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V.S. GAITONDE: PAINTING AS PROCESS, PAINTING AS LIFE
October 3, 2015 - January 10, 2016
Curated by Sandhini Poddar




V.S. Gaitonde, Untitled, 1962, ink and watercolor on paper, 55.9 x 76.2 cm. Collection of Kiran Nadar, Nuova Delhi

Comprising 45 major paintings and works on paper drawn from 30 leading public institutions and private collections across Asia, Europe, and the United States, this is the first retrospective exhibition dedicated to the work of celebrated Indian modern painter Vasudeo Santu Gaitonde (1924–2001). As current scholarship revisits traditions of mid-20th-century modern art outside of the Euro-American paradigm, Gaitonde’s work presents an unparalleled opportunity to explore Indian modern art as it played out in the metropolitan centers of Bombay (now Mumbai) and New Delhi from the late 1940s through the end of the 20th century. Born in Nagpur, India, Gaitonde was an artist of singular stature, known to fellow artists and intellectuals, as well as to later generations of students and admirers, as a man of uncompromising artistic integrity of spirit and purpose. Gaitonde began developing a nonobjective style in the late 1950s, employing palette knives and paint rollers and often using torn pieces of newspaper to create floating, abstract forms. This move towards non-objectivity  dovetails with the history of the Guggenheim Foundation and the global circulation of art and ideas.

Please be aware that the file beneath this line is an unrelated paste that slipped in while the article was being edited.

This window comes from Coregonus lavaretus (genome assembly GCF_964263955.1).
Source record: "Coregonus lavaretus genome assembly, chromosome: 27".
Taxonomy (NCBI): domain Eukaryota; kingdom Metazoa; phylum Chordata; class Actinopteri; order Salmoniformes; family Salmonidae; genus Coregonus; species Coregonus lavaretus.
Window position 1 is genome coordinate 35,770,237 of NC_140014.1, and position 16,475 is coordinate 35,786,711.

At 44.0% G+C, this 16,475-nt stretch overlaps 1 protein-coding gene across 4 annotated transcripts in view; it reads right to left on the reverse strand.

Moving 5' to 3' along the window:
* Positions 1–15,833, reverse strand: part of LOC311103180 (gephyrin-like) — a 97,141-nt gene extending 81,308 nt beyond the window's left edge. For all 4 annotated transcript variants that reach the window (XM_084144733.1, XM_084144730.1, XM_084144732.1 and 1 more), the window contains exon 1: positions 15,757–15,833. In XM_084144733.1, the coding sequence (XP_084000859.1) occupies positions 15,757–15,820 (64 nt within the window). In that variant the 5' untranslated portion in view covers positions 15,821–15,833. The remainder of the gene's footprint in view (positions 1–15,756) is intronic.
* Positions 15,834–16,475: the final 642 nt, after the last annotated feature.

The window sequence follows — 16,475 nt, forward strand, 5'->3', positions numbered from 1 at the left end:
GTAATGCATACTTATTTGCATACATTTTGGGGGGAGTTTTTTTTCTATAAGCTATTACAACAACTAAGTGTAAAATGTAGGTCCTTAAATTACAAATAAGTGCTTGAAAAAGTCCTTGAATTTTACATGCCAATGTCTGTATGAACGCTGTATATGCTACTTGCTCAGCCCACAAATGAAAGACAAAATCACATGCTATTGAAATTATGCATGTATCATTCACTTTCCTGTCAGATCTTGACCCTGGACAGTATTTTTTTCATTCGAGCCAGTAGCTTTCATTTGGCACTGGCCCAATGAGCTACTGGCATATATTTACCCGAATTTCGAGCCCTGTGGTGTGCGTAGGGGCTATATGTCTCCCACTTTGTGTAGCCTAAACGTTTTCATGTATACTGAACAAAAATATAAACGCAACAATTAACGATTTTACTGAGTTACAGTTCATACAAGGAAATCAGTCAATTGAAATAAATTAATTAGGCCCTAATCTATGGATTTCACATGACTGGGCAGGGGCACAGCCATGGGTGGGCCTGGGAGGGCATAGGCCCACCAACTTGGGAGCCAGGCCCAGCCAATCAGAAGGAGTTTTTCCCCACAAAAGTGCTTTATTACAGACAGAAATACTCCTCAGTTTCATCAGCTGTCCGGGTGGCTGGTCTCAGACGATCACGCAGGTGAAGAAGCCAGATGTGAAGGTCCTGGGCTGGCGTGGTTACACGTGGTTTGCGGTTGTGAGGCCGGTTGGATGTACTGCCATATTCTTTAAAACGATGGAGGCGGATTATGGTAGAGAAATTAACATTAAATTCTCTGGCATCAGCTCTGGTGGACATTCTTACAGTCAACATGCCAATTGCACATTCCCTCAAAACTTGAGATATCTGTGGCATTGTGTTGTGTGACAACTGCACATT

credits: Hangar Design Group